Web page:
View my full Jade Harmony Yoga Mat Review
The springy and malleable texture can help you feel like you’re getting deeper into poses and it has a good balance of comfort and grip.
Doesn’t need to be broken in, open-cell construction lets it stretch and move with you, eco-friendly rubber from rubber trees, PVC-free, absorbs sweat, moderate grip when wet, light enough to carry around (4.5 lbs.), you can choose from 68, 71, and 74 inches long.
Contains latex so not appropriate for people with allergies, strong rubber smell for the first two weeks so distracting when face down as in child’s pose, porous fabric causes it to dirty more easily (especially the lighter colors), open-cell construction can lead to quicker wear and tear, open-cell design absorbs more bacteria, only a moderately dry grip when wet so not as good for hot yoga.
One of my top three favorite mats. An eco mat that is comfortable and sticky for those who practice once per day or less and infrequently practice hot yoga.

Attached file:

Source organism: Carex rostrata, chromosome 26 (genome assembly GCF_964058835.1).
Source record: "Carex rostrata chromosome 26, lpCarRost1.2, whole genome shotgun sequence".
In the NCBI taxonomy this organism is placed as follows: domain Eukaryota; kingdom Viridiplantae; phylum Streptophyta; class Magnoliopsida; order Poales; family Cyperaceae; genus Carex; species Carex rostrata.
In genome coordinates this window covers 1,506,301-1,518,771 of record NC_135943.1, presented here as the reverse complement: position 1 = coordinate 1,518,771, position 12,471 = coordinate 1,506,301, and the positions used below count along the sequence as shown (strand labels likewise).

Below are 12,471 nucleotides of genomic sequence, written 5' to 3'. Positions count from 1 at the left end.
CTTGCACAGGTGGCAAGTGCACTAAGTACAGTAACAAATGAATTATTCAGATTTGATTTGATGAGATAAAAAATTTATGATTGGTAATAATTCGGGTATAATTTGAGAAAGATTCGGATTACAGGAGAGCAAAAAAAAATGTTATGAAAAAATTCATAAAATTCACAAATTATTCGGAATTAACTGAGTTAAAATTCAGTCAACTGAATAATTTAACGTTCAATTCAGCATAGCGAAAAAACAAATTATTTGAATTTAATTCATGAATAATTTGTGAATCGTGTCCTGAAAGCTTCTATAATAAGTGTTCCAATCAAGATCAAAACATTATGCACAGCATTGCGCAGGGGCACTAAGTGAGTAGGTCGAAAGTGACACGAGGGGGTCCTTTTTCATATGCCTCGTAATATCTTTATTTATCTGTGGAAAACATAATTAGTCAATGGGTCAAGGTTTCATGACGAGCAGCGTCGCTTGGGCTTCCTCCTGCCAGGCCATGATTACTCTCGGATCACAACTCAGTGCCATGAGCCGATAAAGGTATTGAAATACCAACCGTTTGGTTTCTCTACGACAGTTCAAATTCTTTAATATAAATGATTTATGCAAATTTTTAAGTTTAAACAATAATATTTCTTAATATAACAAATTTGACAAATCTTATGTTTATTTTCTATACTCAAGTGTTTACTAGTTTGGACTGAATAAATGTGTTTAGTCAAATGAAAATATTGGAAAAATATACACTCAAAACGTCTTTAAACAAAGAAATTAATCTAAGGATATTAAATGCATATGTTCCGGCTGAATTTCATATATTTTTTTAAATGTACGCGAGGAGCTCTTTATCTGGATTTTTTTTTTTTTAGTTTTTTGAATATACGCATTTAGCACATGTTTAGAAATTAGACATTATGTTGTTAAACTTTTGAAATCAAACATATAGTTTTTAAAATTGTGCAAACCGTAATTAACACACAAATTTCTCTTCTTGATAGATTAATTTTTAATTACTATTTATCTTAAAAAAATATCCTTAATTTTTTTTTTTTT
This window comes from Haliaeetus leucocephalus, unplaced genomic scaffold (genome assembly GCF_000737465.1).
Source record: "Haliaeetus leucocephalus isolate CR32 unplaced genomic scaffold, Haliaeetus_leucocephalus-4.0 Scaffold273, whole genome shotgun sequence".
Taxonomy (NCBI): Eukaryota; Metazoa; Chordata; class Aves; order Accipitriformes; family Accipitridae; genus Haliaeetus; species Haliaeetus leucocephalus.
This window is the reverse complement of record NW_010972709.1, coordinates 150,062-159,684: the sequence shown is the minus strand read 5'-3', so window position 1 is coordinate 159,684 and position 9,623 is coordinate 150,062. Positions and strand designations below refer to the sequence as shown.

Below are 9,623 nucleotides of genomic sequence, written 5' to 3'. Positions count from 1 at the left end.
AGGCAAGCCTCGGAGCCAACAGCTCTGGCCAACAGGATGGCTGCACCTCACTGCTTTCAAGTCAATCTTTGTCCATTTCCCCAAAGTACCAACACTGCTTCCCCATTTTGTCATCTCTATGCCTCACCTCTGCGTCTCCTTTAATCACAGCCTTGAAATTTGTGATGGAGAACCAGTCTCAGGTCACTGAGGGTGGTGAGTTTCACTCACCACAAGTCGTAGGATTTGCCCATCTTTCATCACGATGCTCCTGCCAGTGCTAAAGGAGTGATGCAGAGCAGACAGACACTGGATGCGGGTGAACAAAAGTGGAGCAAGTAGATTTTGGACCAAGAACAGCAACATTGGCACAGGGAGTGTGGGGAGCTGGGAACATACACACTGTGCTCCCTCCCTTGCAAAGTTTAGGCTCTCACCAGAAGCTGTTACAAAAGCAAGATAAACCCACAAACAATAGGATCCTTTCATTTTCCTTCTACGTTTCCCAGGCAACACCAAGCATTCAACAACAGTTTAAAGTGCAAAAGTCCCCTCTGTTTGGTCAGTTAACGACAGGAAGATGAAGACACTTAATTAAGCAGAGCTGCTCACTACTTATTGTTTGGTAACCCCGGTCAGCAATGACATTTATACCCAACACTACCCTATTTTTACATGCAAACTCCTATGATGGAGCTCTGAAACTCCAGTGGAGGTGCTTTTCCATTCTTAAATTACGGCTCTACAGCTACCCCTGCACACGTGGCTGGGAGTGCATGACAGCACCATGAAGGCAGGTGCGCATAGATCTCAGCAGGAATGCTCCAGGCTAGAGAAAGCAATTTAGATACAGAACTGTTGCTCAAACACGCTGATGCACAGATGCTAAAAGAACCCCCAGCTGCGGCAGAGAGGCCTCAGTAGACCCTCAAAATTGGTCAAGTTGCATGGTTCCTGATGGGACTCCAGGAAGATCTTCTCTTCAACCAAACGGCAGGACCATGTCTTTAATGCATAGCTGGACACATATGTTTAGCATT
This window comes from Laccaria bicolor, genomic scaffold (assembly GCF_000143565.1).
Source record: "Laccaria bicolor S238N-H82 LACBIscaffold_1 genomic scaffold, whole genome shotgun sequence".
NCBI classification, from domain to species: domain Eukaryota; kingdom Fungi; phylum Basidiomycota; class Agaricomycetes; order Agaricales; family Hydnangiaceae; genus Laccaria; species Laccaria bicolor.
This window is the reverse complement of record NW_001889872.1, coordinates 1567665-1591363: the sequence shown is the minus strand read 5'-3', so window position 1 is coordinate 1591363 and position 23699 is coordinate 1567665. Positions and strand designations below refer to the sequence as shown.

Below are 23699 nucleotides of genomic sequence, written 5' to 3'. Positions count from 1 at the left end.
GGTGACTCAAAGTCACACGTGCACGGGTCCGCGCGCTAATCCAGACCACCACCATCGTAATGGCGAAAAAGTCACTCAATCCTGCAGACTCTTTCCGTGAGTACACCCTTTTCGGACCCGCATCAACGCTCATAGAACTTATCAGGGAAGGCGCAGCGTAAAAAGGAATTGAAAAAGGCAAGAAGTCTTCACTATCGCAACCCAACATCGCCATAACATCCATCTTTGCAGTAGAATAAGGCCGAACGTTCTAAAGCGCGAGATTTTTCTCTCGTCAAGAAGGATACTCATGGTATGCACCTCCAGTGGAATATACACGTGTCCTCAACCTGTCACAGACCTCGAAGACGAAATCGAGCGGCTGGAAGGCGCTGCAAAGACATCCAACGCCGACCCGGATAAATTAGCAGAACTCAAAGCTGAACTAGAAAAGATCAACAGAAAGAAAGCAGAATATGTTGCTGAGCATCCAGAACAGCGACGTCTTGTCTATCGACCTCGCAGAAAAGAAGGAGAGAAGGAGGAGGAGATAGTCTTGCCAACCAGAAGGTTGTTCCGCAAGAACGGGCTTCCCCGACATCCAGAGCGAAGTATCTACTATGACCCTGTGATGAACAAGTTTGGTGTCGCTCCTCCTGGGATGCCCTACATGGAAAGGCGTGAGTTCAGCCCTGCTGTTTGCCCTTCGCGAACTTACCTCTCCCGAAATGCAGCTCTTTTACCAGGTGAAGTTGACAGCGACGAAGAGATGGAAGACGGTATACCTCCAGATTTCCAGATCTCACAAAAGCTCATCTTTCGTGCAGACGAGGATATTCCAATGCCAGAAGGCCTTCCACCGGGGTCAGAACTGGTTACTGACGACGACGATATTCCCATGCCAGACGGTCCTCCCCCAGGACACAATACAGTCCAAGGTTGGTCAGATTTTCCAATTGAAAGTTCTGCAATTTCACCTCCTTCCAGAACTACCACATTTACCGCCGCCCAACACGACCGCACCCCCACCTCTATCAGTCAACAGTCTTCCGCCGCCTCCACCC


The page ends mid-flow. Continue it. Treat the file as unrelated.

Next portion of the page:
Yoloha Cork Yoga Mat Review
View my full Yoloha Cork Yoga Mat Review
Designed for stand-up paddle-board yoga, this mat has less cushioning but feels stable when wet even in downward facing dog.
No rubber smell, no break in period, sweat and slip resistant, traction gets better with increased moisture, cork material is naturally self-cleaning, made of recycled rubber tires so environmentally friendly.
Heavy (6 lbs.), expensive ($119), less cushioning so not great for restorative yoga.
This eco mat is an investment best made as an additional non-slip yoga mat for those who want to practice in wet conditions without needing a yoga towel.
Gaiam Sol Dry Grip Yoga Mat Review
View my full Gaiam Sol Dry Grip Yoga Mat Review